The introduction to an essay has three primary objectives:
- Explain the context of the essay
- Give the answer: the response to the question or the overall focus of the essay (the thesis statement)
- Describe the structure and organisation of the essay
These aims can be given more or less emphasis depending on the length and type of essay. In a very short essay (less than 1000 words), for example, there is not much room to give a full and detailed context or structure. A longer essay has room for greater detail.
Essays are usually written for an intelligent but uninformed audience, so begin with some context: the background of the topic, the topic scope, and any essential definitions.
- Introductions often begin with a broad opening statement that establishes the subject matter and background. Don't make it too broad (“Since time began…”), but identify the relevant topic and sub-topic (e.g. human resource management, early childhood development, animal behaviour…).
- To establish the scope, answer basic questions: Who? What? When? Where? How? Why? Is the essay limited to a particular time period, a particular group of people, a particular country?
- Definitions are often established after the introduction, so only include them here if they are absolutely essential.
Answer / focus
The most important part of the introduction is the response to the question: the thesis statement. Thesis statements are discussed in detail here: thesis statements.
An introduction often ends on the thesis statement. It begins with a broad statement and gradually narrows down until it directly addresses the question:
This order of introduction elements is not set in stone, however. Sometimes the thesis statement is followed by a breakdown of the essay's structure and organisation. Ultimately, you must adapt the order to suit the needs of each particular essay.
Strong introductions tell the reader how the upcoming body paragraphs will be organised.
This can be as easy as outlining the major points that your essay will make on the way to the conclusion. You don't need to go into much detail in the introduction: just signal the major ‘landmarks.’
It can help to identify how all of the paragraphs are organised:
- Do the paragraphs deal with the issue from earliest to most recent (chronological)?
- Are the paragraphs grouped by broader themes (thematic)?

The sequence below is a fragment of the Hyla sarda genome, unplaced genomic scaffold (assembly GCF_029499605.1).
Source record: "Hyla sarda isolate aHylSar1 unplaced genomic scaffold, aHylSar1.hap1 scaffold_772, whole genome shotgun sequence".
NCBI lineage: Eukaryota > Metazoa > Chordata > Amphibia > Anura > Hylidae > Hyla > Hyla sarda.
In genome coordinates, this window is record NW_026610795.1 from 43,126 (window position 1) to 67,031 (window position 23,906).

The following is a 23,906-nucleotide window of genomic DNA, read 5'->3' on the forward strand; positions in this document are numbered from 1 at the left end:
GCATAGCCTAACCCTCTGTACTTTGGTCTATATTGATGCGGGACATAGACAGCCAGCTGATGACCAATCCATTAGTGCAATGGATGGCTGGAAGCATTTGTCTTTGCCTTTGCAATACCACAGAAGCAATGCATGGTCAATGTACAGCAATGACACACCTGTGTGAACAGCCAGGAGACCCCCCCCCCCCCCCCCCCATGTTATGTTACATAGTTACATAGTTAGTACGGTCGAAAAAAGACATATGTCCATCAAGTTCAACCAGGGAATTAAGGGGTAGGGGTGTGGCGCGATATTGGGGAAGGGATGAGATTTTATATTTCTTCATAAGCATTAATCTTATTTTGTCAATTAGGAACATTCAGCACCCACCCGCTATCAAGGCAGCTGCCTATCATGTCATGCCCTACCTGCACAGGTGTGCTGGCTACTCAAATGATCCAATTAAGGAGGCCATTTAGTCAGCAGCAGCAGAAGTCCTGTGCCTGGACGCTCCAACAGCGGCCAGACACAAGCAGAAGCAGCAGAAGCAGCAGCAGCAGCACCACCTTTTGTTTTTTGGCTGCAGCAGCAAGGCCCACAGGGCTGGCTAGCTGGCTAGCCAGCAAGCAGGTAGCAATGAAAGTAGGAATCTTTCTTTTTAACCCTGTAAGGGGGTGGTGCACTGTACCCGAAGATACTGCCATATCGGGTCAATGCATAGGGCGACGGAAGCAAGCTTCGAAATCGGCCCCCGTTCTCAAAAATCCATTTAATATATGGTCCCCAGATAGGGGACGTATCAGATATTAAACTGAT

- Does the essay answer several related questions one after the other (sequential)?
- Do the paragraphs describe two elements and them compare them (contrasting)?
The essay will be much more readable once the reader knows what to expect from the body paragraphs.
See sample essay 1 and sample essay 2 for model introductions.
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Last updated on 25 October, 2012
The introduction of the essay
The function of the Introduction is to serve as a 'map' of the essay, outlining to your reader the main argument and points which you develop in your essay. Most introductions begin with an orientation in the form of a brief general statement that leads the reader into the topic showing how the specific topic relates to bigger issues or to the discipline field. This is followed by your thesis statement, which is your concise response to the essay question, then an outline of the argument presented in the essay. You may find it useful to think of an essay's introduction as funnel shaped moving from the general to the specific. Here is an example:
Essay Question: Italy on the eve of 1860 has often been described as an unlikely nation. Why?
|On the eve of 1860 the word Italy described not a nation, but a geographical area.The peninsula was split into eight separate states, all independent of one another. Economically, while the whole of Europe seemed to be surging ahead, Italy was lagging behind.At this time, Italy was seen as an unlikely nation because of the many obstacles that lay in the way of unification. The main obstacles were the dislike and distrust between the states and the "slowness of the great bulk of Italians to accept or even comprehend the idea of Italy" (Mack Smith,1968: 2). There was also a lack of planning and common goals amongst the minority of the population that supported and were prepared to fight for a unified country. This was exacerbated by the disagreement and dislike between the leaders of Il Risorgimento, the Italian independence movement.||background|
orientation to the topic
outline of argument
1This essay has been adapted from material developed by R. Woodward-Kron, E. Thomson & J. Meek (2000) Academic Writing: a language based guide (CD-ROM), University of Wollongong
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